A microprocessor based automatic identification and sorting system

Ajmera, Pankaj Fulchand January 2010 (has links)
Typescript (photocopy). / Digitized by Kansas Correctional Industries

Numerical algorithms for the pole placement problem

Miminis, George S. January 1984 (has links)
No description available.

Dasher the running robot

Paulsson, Christian January 2010 (has links)
No description available.

WiMAX Traffic Calculations in WRAP

Arshad Awan, Muhammad January 2009 (has links)
<p>The aim of the thesis is to develop and describe WRAP’s capabilities in handling the WiMAX standard as defined in IEEE 802.16e related to traffic capacity calculations. WRAP International has developed the software WRAP for spectrum management and radio network planning. WRAP includes various technical calculation functions that are applied for design and analysis tasks with the purpose of achieving the desired quality of service within radio communication networks, navigation and radar systems. WRAP already includes functions for radio wave calculations to establish for instance coverage; best server maps etc, as well as traffic calculations for cellular networks (2G) using channel-orientated calculations that are modeled by Erlang B and Erlang C formulas. Since WiMAX supports multiple broadband data services including voice, video, web data, interactive network gaming and streaming media so there is a need to build a tool for the estimation of WiMAX traffic capacity calculations. Some methods and algorithms are analyzed and a tool has been built to ease the network planner’s job. It works based upon the calculations and algorithm presented in the report. Total number of users and data rate supported by a base station is calculated and total number of base stations, required for the coverage of a specific area is determined. This new tool is compatible with WRAP’s current functions.</p>

Digitalt maskinövervakningssystem för vedettbåt typ III Dalarö

Larsson, Roger, Borg, Martin, Nordh, Ulf January 2008 (has links)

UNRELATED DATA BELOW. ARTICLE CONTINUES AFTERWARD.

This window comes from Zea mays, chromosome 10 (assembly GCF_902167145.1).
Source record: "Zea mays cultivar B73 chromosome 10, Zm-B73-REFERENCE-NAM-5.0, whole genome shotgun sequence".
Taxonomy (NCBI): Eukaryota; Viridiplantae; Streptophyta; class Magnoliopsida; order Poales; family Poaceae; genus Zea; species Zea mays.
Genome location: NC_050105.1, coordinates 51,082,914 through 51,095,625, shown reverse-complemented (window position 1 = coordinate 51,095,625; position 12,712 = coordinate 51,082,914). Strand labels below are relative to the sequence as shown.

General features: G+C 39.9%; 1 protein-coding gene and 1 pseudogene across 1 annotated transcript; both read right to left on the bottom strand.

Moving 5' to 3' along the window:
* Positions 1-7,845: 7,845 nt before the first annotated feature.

<p>Från Sjövärnskåren division syd, underavdelning Blekinge, inkom en förfrågan om att göra en undersökning och projektering till ett digitalt maskinövervakningssystem.</p><p>Syftet med maskinövervakningssystemet är att det ska vara lättare för de som tränas ombord att ta till sig maskineriets kondition. Detta kommer att bidra till att minska underhållskostnaderna genom att förbättra övervakningen under drift, för att undvika oönskade driftfall, och dels att förbättra driftsdokumentationen som underlag för beslut om underhållsåtgärder/-intervaller.</p><p>Projektet innebar en föreberedande undersökning av vilken utrustning som behövs till det nya systemet samt för att få en kostnadsram åt Sjövärnskåren.</p><p>Vi träffades i Karlskrona för att komma överens om vilka maskinparametrar som skulle presenteras. Därefter påbörjades förundersökning och dokumentationsgenomgång för att ta reda på vilka givare det var samt vad för signal de gav till det befintliga övervakningssystemet. Detta visade sig bli en stor del av projektet som tog mycket tid. Vi var och mätte signalerna från givarna på fartyget utan att komma fram till slutsats. Efter att ha pratat med varv och underhållsenheter som fartyget varit i kontakt med under sin tid i försvaret, hittade vi en källa som var mycket kunnig i området. Denne uppgav muntligen information som innebar att givarna skulle ge standardsignal, 4-20 mA.</p><p>Projektet fortskred med denna information och offertunderlag gjordes och skickades ut till olika företag som hade produkter som kunde klara av uppgiften.</p><p>Det inkom tre system som skulle klara av uppgiften. Alla dessa innebär omfattande programmeringsarbete för att få controllern att hantera och presentera informationen som det är tänkt. Samtliga system programmeras med funktionsblock (FB) eller strukturerad text, (ST). Även för den insatte i dessa språk kommer det att bli en ansenlig mängd programmeringstimmar.</p> / <p>This exam work was initiated by a request from Sjövärnskåren division Syd. They wanted to implement a newer, computer based system with graphical display, an engine monitoring system which was ment to provide the engineer on watch with data from the engines. The object for this is to reduce the maintenance costs through improved monitoring while running and to improve documentation which later on the maintenance measures is based on.</p><p>The project was an initial study which conclusions and recommendations on systems suited for the task is to give Sjövärnskåren an economical frame.</p><p>We met up in Karlskrona on the ship and had a discussion about which parameters that should be presented. After that we started to go through the documentation and perform onsite surveys to conclude what signals the transmitters put out to the existing monitoring system.</p><p>This was a delicate task, information about the transmitters was lacking in the documentation.</p><p>The onsite measures gave no vital information. We talked to the shipyards and maintenance units that the ship had been in contact with during its time in the navy. We came in contact with a man that had been working with this ship, and he gave us information that told us that the transmitters were of standard type, 4-20 mA.</p><p>With this information, the project pursued and we invited tenders to give us systems that could cope with the task.</p><p>We had three tenders thar supplied us with systems. All of theese meant considerable programmingwork to get the monitoring system up and running.</p>